Unexpectedly, inflation in the euro area, measured by the consumer prices, decelerated further in July, piling more pressure on the European Central Bank to stimulate the eurozone economy.
CPI final reading slowed to 1.0 percent in the year ended July, missing both forecasts and flash of 1.1 percent, down from 1.3 percent in June.
Annual Core CPI, excluding volatile items such as energy, remained unrevised at 0.9 percent, matching forecasts, confirming an ease from 1.1 percent in June.
The data could raise predictions the ECB would have to act during its coming monetary policy meeting to bolster both growth and inflation in the euro area.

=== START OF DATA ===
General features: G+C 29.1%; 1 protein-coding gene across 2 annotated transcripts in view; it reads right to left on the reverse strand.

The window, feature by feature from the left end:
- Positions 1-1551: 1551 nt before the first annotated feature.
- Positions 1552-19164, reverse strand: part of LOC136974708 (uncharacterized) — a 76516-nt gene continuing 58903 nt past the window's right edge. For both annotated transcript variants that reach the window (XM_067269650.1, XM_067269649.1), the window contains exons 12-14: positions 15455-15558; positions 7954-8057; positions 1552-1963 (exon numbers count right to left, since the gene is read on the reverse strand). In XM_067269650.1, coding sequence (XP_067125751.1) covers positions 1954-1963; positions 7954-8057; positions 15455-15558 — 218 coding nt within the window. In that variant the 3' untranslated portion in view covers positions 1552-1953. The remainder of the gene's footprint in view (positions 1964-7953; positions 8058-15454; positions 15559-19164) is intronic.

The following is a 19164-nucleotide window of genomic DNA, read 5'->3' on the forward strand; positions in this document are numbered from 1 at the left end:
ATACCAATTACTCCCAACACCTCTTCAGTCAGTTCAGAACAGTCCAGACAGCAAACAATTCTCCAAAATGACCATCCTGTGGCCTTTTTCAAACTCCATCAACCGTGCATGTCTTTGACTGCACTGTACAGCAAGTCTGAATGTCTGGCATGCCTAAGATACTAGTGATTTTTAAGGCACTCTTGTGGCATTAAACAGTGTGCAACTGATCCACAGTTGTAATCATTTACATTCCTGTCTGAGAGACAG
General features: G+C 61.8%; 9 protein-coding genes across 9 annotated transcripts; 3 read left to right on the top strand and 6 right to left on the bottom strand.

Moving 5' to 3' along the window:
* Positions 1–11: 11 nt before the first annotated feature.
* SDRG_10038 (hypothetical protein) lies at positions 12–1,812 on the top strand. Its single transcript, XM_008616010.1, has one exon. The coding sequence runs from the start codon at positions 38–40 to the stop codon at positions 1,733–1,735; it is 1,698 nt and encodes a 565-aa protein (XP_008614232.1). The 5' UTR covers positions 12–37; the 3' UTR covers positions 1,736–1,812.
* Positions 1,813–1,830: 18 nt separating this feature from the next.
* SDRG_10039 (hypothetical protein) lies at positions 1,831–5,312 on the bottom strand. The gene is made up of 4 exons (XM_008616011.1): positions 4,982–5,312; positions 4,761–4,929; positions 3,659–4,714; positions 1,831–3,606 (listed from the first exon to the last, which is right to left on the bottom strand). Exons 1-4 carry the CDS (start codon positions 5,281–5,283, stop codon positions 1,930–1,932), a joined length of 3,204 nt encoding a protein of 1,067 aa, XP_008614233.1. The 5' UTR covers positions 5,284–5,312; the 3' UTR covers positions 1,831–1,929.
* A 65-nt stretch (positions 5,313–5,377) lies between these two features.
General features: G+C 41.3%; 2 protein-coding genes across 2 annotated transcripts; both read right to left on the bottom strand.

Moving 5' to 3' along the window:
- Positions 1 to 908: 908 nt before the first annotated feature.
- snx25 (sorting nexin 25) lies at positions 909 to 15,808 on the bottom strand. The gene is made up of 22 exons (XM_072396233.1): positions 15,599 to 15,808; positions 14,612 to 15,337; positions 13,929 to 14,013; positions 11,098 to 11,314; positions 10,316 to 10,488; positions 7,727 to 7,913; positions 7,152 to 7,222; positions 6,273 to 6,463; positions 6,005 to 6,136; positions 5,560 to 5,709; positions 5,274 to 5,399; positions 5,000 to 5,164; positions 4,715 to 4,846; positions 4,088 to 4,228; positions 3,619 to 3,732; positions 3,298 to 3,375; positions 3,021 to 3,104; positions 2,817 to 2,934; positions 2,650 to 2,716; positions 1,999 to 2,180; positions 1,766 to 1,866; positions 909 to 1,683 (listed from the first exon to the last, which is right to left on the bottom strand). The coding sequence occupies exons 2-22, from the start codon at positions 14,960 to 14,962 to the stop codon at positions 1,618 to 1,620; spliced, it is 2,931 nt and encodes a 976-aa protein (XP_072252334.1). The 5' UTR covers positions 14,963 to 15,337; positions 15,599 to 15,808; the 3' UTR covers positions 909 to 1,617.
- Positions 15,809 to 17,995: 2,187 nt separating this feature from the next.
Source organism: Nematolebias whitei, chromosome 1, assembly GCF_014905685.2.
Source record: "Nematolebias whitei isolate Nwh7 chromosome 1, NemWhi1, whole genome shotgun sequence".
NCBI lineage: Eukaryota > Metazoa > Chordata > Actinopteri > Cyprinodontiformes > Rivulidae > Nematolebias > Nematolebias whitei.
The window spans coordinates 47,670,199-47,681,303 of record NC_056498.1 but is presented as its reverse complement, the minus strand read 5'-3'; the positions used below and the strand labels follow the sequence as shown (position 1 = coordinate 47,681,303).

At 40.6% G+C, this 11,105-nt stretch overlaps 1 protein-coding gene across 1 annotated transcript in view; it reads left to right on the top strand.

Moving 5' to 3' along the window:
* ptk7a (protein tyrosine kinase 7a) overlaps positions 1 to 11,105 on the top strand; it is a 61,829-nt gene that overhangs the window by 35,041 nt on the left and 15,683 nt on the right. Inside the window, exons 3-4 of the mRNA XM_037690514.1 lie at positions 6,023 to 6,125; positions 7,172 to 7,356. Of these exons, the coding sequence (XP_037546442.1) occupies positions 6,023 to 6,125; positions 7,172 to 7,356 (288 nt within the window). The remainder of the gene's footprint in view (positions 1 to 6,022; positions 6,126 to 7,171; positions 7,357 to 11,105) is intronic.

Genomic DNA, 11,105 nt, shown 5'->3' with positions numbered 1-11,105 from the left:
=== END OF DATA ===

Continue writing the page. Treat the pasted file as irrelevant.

Analysts are predicting the ECB to restart its quantitative easing measures when the Governing Council convenes on September 12, while others are predicting a cut in the deposit rate beyond the current -0.4 percent.
In the second quarter, the German economy, Europe’s locomotive, fell 0.1 percent whilst the euro area growth slowed to 0.2 percent from 0.4 percent in the first three months of 2019.
As of 09:20 GMT, the euro traded higher for the first time in five
sessions at $1.1102 after hitting a low of $1.1066 on Friday, the lowest since